The Monkey Wrench Gang

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Another book which has gained in relevance over the past few years, The Monkey Wrench Gang is the story of four brave souls who set out to stop the ecological destruction of the American West by sabotaging construction machinery, bridges, and power plants. Complete with a happy ending, this story mixes Hunter S. Thompson hi-jinks with a deeper environmental and sociological message.

Part of the reason why I picked this book up was because of the legacy of Edward Abbey himself, a legitimate representative of the great American tradition of independents, libertarians and free thinkers a la Emerson, Thoreau, Twain, and Muir. Abbey clearly drank deeply from the the sacred font of wisdom which is Walden. One of Abbey’s most well known quotes is “growth for growth’s sake is the ideology of the cancer cell” which is directly inspired by Thoreau’s meditation on ant society; where the business of American society is directly compared to an ant hill. “Of course we are busy” asks Thoreau, “but what are we busy about?” Or something to that effect.

Abbey is best thought of as the same generation of Hunter S. Thompson and Jack Kerouac. Abbey’s frame of reference and reading of the American political and social landscape is distinctly that of the early Baby Boomer generation; by that I mean that formative group of people who seemed to shepherd in the Hippie movement.

I will admit to being disappointed in this book – especially since several people commented on how much they loved Edward Abbey while I was reading it – therefore a little disillusioned with people in general. I still cannot decide if Abbey consciously modded himself after Hunter S. Thompson or they shared a similar cast of mind and similar audience. Simply put, Abbey is the poor man’s Thompson and the ecologically concerned man’s Kerouac (Kerouac was always about being cool).

Rather than focus on the why – the deep and multifaceted justification for their actions – and evaluating and reflecting on the powerful corporate and social forces which perpetuate ecological destruction, Abbey likes to dwell on the actual details of the sabotage escapades; what stands out in the book is the sensuous landscapes of the south west, lovingly described, followed by desperately mediocre character scenes followed by not-all-that-suspense sabotage scenes which often feel more like a fraternity hazing stunt  rather than action that would be instantly labeled “ecoterrorism” by the Media.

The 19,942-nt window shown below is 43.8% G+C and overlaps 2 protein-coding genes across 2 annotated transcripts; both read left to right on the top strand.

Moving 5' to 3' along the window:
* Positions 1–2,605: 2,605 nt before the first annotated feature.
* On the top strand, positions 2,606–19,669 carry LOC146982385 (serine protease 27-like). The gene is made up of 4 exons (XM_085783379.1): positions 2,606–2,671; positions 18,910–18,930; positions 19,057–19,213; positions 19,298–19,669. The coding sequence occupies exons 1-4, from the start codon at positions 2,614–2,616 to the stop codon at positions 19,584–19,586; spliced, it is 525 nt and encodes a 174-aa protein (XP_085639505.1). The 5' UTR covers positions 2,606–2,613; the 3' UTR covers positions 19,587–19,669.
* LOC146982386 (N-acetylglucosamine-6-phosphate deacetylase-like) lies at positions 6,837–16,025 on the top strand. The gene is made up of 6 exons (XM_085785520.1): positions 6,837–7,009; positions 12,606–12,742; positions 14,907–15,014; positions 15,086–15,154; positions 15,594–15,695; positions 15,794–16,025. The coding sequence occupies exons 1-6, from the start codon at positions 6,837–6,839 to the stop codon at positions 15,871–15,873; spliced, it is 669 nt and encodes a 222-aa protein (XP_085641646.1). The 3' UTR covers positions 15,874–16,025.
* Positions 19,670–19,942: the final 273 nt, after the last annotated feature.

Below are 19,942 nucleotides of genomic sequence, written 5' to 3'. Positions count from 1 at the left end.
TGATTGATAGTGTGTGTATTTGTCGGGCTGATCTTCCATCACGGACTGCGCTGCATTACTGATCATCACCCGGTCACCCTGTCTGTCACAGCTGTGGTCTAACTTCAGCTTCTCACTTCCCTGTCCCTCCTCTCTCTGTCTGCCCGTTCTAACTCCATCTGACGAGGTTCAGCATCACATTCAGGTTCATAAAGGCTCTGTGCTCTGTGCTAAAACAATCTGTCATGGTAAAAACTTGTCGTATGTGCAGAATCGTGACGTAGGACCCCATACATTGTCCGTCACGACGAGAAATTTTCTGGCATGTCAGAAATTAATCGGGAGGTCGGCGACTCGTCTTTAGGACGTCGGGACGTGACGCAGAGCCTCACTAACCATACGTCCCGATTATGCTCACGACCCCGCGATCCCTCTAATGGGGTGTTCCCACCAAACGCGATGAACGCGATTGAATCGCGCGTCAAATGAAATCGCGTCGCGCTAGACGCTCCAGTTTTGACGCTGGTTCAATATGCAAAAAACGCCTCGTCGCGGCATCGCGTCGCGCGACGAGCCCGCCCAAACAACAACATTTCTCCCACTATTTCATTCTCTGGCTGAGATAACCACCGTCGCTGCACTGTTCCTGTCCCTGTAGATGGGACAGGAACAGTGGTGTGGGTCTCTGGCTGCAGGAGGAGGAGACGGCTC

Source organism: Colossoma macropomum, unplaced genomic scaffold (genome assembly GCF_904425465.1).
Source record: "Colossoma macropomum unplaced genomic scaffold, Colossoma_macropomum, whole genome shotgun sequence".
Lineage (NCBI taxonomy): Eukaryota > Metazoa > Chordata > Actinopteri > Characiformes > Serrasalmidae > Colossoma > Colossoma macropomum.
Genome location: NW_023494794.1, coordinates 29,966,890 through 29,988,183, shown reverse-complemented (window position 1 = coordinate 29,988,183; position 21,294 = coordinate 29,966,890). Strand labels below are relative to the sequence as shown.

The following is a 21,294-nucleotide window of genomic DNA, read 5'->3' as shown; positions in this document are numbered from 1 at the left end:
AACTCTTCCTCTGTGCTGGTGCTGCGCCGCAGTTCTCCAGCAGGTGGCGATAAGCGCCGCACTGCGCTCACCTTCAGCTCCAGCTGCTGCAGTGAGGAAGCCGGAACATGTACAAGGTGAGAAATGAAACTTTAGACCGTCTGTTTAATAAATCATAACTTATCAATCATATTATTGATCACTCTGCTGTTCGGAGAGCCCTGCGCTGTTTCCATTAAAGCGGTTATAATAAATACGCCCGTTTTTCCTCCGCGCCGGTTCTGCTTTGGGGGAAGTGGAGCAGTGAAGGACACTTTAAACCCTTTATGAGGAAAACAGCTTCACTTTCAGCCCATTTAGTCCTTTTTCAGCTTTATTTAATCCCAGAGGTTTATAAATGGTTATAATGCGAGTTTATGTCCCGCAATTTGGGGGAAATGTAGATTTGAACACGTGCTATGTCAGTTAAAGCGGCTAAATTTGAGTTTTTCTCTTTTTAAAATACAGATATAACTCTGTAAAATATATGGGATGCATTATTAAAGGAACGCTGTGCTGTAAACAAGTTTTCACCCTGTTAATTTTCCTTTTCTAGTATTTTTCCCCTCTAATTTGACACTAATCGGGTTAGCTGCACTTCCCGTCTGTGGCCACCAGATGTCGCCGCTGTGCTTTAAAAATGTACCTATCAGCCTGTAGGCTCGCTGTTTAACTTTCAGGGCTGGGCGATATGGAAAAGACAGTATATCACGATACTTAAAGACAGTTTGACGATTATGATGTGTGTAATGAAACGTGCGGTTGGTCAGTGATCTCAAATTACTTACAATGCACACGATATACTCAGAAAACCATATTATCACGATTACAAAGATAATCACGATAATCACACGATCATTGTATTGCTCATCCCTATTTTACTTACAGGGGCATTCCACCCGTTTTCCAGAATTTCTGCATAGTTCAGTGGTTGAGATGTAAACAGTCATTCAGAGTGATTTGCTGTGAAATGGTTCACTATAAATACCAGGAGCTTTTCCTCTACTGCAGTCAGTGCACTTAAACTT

The four characters do strike an interesting symbolic balance. There is Dr. Sarvis; a gentleman and scholar, a character who represents classical Enlightenment thought an the academic’s concern for the natural world based on the large, classic sense of Reason. Then there is Seldom Seen Slim, a jack Mormon and river guide who can be understood to represent sincere and open faith, viewing the destruction of the landscape and ecosystem as a crime against God. Third is George Hayduke; probably the most pathos-filled character and could only have been created in the universe of post-Vietnam America. Hayduke is a Vietnam veteran who sees the destruction of the environment as simple a continuation of Vietnam; the war has shifted to his home. He is the only character who consistently advocates violence and a path towards true terrorism; he is by far the most unrealistic character. Last is the lady interest. She’s from New York and Jewish; chic and into Buddhism, she lends glamor to the otherwise sex-appeal-less male characters.

Abbey does a poor job of making a case for environmentalism. He flounders at articulating exactly why we as a society should be motivated to take action. His characters are one-dimensional and forced. Some of his other books might be better – I understand that he has something of a autobiography – but The Monkey Wrench Gang is pretty easy to skip. Read Ecotopia instead.

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